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This is an octopus resting on a reef.
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Windows Original, adapted from Corel Photography

Molluscs

The phylum Mollusca contains a variety of animals, including snails, octopi and squid, along with lesser known creatures like Cowry and Limpets. Over 90,000 species of molluscs fall into the Gastropoda class. The beautiful shells you see when walking along the beach were probably part of this class at one time. They are rather simple creatures, feasting on sponges or other small animals. Some live near reefs, while others prefer the mud or even sandy shores.

Oysters, scallops and clams are part of the Bivalvia class because they have two shell halves compared to the Gastropods, which only have one. Bivalves enjoy tiny organisms like plankton and sometimes algae. They aren't as beautiful as the Gastropods, but they make a much better dinner!

Finally, there are the Cephalopods, probably the most famous molluscs but also the most mistaken. Cephalopods are more biologically advanced than the other molluscs, so many people don't realize they are all in the same phylum. Squids and octopi are the most common cephalopods, and they are also the largest. Some giant squids can reach lengths of 50 feet! These larger animals, like the octopus in the image, eat fish, crustaceans and other molluscs.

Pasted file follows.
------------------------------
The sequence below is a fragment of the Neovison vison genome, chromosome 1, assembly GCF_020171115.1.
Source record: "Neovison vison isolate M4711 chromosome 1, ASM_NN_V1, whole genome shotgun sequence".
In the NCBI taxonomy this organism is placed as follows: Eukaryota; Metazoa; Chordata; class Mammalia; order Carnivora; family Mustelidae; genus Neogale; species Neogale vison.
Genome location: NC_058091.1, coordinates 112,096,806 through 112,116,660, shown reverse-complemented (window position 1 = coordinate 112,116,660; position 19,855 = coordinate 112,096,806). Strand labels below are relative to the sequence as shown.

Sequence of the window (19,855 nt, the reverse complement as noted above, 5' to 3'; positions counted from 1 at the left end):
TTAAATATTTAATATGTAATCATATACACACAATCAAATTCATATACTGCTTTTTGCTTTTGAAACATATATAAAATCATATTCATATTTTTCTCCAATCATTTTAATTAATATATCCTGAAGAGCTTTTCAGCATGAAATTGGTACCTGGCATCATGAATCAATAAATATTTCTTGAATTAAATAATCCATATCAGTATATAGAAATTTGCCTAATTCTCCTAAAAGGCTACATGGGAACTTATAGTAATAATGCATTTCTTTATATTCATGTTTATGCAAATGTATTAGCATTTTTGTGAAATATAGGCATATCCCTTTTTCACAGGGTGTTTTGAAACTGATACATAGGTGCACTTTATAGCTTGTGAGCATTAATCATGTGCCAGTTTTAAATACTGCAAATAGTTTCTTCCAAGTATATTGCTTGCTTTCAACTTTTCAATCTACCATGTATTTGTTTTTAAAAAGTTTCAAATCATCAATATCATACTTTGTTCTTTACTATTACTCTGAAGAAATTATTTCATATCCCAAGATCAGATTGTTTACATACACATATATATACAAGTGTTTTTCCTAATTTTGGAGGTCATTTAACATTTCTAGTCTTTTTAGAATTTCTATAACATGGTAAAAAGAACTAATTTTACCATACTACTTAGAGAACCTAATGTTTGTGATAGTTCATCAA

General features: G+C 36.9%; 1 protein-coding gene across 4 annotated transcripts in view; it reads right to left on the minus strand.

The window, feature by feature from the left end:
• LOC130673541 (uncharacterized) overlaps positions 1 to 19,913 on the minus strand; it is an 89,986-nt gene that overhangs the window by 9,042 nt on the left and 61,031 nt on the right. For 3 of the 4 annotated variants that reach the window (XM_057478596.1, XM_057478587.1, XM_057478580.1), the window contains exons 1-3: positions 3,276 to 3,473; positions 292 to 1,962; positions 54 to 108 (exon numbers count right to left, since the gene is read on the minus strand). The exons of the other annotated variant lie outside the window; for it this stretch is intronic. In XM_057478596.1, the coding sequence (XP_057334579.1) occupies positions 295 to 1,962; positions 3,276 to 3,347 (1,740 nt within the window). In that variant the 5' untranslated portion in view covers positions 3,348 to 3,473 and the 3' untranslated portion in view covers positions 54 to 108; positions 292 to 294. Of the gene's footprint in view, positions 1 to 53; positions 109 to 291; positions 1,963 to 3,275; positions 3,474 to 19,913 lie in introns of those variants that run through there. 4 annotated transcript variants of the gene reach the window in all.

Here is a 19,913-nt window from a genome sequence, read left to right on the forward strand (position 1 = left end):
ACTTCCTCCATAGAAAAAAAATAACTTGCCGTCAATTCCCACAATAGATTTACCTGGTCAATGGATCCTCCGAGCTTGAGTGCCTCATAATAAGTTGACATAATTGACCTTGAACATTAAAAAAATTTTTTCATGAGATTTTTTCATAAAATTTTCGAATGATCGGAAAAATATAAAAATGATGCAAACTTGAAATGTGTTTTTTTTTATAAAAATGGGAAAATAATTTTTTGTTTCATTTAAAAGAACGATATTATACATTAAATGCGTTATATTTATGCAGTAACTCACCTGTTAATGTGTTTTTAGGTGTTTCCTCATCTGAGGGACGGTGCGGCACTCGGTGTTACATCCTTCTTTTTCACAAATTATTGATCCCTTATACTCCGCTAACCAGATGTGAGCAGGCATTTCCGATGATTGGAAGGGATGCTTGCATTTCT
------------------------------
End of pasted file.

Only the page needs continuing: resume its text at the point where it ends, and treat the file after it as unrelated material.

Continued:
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Windows to the Universe, a project of the National Earth Science Teachers Association, is sponsored in part is sponsored in part through grants from federal agencies (NASA and NOAA), and partnerships with affiliated organizations, including the American Geophysical Union, the Howard Hughes Medical Institute, the Earth System Information Partnership, the American Meteorological Society, the National Center for Science Education, and TERC. The American Geophysical Union and the American Geosciences Institute are Windows to the Universe Founding Partners. NESTA welcomes new Institutional Affiliates in support of our ongoing programs, as well as collaborations on new projects. Contact NESTA for more information. NASA ESIP NCSE HHMI AGU AGI AMS NOAA